So I ended up setting The Greatest Show On Earth aside to read the next book in Larsson’s Millenium trilogy: The Girl Who Played With Fire.
All the main characters from the original book return, including the sassy heroine Lisbeth Salander and investigative journalist (and sexual beast) Mikael Blomkvist. This time, the story shifts away from the Miss Marple murder mystery motif and is more of a Bourne Identity style thriller as Salander gets accused of a triple homicide and is on the run from the cops while Blomkvist has sex with all the principle female characters and spends a little bit of time trying to solve the case.
In his second book, Larsson is clearly having a lot of fun with the characters he has created from The Girl With The Dragon Tattoo. Salander’s character evolves into a superhuman badass who fends off skinhead bikers and passes the time by trying to solve mathematical equations and having sex with an athletic Asian woman. The book isn’t nearly as grounded in realism this time around and is injected with a healthy dose of humour. In The Girl With The Dragon Tattoo, most of the secondary characters were introduced as either potential murder suspects or are women for Blomkvist to have sex with. In The Girl Who Played With Fire, plenty of the new characters are there as comic relief, such as an inept homophobic police investigator who is convinced Salander is part of a ‘satanic lesbian cult’. Other entertaining over-the-top additions include a 2 metre tall villain who cannot feel pain and a gumshoe detective whose nickname is Bubble.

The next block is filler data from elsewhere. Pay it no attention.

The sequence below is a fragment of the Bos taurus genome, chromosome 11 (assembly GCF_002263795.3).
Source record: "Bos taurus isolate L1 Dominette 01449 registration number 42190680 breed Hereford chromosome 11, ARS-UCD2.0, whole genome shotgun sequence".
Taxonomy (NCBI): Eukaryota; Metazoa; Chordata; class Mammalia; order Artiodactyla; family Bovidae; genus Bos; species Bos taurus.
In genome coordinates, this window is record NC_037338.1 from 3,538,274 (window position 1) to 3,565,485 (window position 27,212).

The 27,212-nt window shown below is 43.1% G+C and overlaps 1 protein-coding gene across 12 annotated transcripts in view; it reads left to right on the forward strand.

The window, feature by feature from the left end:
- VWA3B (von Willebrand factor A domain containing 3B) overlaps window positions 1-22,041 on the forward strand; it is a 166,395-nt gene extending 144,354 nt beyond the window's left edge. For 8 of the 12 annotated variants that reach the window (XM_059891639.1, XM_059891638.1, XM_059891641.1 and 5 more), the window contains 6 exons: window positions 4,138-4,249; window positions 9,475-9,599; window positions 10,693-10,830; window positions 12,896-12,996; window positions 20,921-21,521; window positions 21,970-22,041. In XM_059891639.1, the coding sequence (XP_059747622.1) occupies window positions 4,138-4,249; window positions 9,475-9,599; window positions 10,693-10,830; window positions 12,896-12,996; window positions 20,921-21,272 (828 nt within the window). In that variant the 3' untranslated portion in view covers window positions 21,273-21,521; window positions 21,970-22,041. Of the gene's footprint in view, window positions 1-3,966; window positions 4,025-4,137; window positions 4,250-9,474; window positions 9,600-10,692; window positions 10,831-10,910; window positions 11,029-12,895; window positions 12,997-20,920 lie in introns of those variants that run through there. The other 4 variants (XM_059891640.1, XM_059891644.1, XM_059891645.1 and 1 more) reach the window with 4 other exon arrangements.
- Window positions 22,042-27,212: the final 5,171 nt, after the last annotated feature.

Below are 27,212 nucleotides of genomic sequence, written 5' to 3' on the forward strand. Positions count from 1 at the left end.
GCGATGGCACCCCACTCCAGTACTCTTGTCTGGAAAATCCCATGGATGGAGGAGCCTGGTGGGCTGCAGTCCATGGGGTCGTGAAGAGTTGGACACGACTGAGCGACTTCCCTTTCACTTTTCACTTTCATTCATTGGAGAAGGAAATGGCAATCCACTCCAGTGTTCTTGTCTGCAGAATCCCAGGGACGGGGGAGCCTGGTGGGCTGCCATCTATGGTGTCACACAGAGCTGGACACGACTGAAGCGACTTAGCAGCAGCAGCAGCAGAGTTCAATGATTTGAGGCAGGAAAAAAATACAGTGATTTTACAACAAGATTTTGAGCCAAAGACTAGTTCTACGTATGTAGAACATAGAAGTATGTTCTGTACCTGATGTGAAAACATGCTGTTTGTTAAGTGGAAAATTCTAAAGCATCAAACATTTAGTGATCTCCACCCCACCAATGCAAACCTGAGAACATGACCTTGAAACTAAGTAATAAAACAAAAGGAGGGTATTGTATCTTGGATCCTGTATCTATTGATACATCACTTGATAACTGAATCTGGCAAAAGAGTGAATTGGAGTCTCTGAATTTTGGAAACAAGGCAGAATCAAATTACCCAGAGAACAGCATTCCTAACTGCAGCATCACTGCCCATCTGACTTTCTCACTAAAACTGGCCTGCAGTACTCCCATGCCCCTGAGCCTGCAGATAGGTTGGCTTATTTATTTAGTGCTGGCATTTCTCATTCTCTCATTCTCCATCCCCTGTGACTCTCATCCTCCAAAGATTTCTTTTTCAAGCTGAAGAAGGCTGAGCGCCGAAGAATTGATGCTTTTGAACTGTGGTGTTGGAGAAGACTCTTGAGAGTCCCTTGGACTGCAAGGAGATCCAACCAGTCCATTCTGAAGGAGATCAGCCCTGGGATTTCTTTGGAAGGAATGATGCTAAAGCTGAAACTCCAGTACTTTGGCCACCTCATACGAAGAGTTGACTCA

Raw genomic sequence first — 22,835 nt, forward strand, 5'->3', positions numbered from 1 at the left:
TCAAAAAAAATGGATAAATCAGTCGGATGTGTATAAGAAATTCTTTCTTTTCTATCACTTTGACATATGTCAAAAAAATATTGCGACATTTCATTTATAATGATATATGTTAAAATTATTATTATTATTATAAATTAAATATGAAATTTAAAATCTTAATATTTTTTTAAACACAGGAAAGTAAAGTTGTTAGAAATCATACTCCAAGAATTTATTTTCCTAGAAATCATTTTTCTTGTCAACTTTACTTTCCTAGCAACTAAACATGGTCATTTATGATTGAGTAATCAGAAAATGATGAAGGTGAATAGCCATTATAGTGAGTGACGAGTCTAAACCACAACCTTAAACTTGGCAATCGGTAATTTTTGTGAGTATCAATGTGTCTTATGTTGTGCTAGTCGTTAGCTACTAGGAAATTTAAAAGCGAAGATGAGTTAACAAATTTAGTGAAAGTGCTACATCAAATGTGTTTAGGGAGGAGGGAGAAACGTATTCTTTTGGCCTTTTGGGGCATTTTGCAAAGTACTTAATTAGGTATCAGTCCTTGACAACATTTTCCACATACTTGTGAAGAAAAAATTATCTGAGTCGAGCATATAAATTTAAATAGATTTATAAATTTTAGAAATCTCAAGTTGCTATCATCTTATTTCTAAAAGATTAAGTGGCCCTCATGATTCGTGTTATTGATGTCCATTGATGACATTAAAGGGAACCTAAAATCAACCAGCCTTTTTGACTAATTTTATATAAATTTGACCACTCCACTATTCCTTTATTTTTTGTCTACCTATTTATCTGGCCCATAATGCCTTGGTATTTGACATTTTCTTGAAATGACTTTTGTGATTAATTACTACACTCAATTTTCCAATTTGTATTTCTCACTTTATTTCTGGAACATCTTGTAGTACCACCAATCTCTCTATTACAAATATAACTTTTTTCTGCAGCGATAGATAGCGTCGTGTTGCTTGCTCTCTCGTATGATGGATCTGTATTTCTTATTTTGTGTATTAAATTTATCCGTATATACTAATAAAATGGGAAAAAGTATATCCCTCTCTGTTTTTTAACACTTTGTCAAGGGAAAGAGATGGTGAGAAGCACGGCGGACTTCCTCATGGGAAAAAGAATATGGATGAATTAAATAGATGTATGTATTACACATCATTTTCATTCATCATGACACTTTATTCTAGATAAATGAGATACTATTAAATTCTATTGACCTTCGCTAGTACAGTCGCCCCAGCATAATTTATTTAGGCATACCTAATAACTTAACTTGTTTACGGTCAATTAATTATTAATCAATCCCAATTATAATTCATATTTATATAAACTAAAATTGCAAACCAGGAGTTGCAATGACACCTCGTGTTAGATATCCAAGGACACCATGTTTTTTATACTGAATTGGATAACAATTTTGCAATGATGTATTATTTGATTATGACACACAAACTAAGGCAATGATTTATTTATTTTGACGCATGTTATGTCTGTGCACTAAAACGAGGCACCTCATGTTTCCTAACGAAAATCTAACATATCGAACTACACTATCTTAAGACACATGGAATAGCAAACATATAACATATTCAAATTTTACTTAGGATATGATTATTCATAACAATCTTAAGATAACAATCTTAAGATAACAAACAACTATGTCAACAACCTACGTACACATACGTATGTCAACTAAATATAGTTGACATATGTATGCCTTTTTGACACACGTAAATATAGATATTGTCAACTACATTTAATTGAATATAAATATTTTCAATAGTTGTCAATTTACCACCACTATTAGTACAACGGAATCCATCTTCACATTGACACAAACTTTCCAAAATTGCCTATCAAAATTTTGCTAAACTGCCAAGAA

The Girl Who Played With Fire is a worthy sequel to The Girl With The Dragon Tattoo. Despite the addition of some of the aforementioned comedy, the book still explores some heavy subject matter such as the sex trade industry in Europe. It also takes quite a sympathetic view towards the ‘eye for an eye’ philosophy when dealing with crime. Salander’s upbringing is revealed to be an appalling one, subject to the continuous cruel treatment of misogynistic men. Her single-mindedness in getting vengeance on those who wronged her is largely justified by the narration.
The book does finish on a bit of a blue-ball cliffhanger but thats why the Kindle is awesome. You just download the next book in under a minute and then you’re ready to go.
I’m currently going through Larsson’s final book The Girl Who Kicked The Hornet’s Nest.